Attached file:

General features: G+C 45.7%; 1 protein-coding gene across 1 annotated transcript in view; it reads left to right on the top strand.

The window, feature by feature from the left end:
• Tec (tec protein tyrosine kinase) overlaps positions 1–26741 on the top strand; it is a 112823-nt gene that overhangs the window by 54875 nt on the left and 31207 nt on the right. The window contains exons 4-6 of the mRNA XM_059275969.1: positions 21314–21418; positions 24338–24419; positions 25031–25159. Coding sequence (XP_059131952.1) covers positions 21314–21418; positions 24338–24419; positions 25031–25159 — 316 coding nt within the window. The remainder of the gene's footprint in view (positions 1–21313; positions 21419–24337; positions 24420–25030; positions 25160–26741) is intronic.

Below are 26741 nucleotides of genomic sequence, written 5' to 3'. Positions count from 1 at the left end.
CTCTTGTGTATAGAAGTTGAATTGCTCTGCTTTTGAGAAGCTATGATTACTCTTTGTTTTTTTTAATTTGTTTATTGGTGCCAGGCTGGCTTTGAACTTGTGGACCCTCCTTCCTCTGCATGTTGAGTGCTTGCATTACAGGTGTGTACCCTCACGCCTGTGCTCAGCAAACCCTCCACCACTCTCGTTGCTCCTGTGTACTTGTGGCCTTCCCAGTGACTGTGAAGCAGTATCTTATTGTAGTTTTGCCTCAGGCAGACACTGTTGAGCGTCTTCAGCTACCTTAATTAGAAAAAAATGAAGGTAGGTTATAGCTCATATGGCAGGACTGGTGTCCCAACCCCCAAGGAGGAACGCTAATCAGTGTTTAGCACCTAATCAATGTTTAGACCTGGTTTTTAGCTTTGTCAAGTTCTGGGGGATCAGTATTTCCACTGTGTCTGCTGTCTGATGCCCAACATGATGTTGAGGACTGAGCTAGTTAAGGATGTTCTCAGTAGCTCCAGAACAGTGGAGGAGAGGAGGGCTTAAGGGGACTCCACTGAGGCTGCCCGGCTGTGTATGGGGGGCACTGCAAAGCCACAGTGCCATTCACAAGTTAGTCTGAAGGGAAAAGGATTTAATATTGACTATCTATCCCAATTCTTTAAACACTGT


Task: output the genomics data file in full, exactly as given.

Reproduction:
General features: G+C 45.7%; 1 protein-coding gene across 1 annotated transcript in view; it reads left to right on the top strand.

The window, feature by feature from the left end:
• Tec (tec protein tyrosine kinase) overlaps positions 1–26741 on the top strand; it is a 112823-nt gene that overhangs the window by 54875 nt on the left and 31207 nt on the right. The window contains exons 4-6 of the mRNA XM_059275969.1: positions 21314–21418; positions 24338–24419; positions 25031–25159. Coding sequence (XP_059131952.1) covers positions 21314–21418; positions 24338–24419; positions 25031–25159 — 316 coding nt within the window. The remainder of the gene's footprint in view (positions 1–21313; positions 21419–24337; positions 24420–25030; positions 25160–26741) is intronic.

Below are 26741 nucleotides of genomic sequence, written 5' to 3'. Positions count from 1 at the left end.
CTCTTGTGTATAGAAGTTGAATTGCTCTGCTTTTGAGAAGCTATGATTACTCTTTGTTTTTTTTAATTTGTTTATTGGTGCCAGGCTGGCTTTGAACTTGTGGACCCTCCTTCCTCTGCATGTTGAGTGCTTGCATTACAGGTGTGTACCCTCACGCCTGTGCTCAGCAAACCCTCCACCACTCTCGTTGCTCCTGTGTACTTGTGGCCTTCCCAGTGACTGTGAAGCAGTATCTTATTGTAGTTTTGCCTCAGGCAGACACTGTTGAGCGTCTTCAGCTACCTTAATTAGAAAAAAATGAAGGTAGGTTATAGCTCATATGGCAGGACTGGTGTCCCAACCCCCAAGGAGGAACGCTAATCAGTGTTTAGCACCTAATCAATGTTTAGACCTGGTTTTTAGCTTTGTCAAGTTCTGGGGGATCAGTATTTCCACTGTGTCTGCTGTCTGATGCCCAACATGATGTTGAGGACTGAGCTAGTTAAGGATGTTCTCAGTAGCTCCAGAACAGTGGAGGAGAGGAGGGCTTAAGGGGACTCCACTGAGGCTGCCCGGCTGTGTATGGGGGGCACTGCAAAGCCACAGTGCCATTCACAAGTTAGTCTGAAGGGAAAAGGATTTAATATTGACTATCTATCCCAATTCTTTAAACACTGT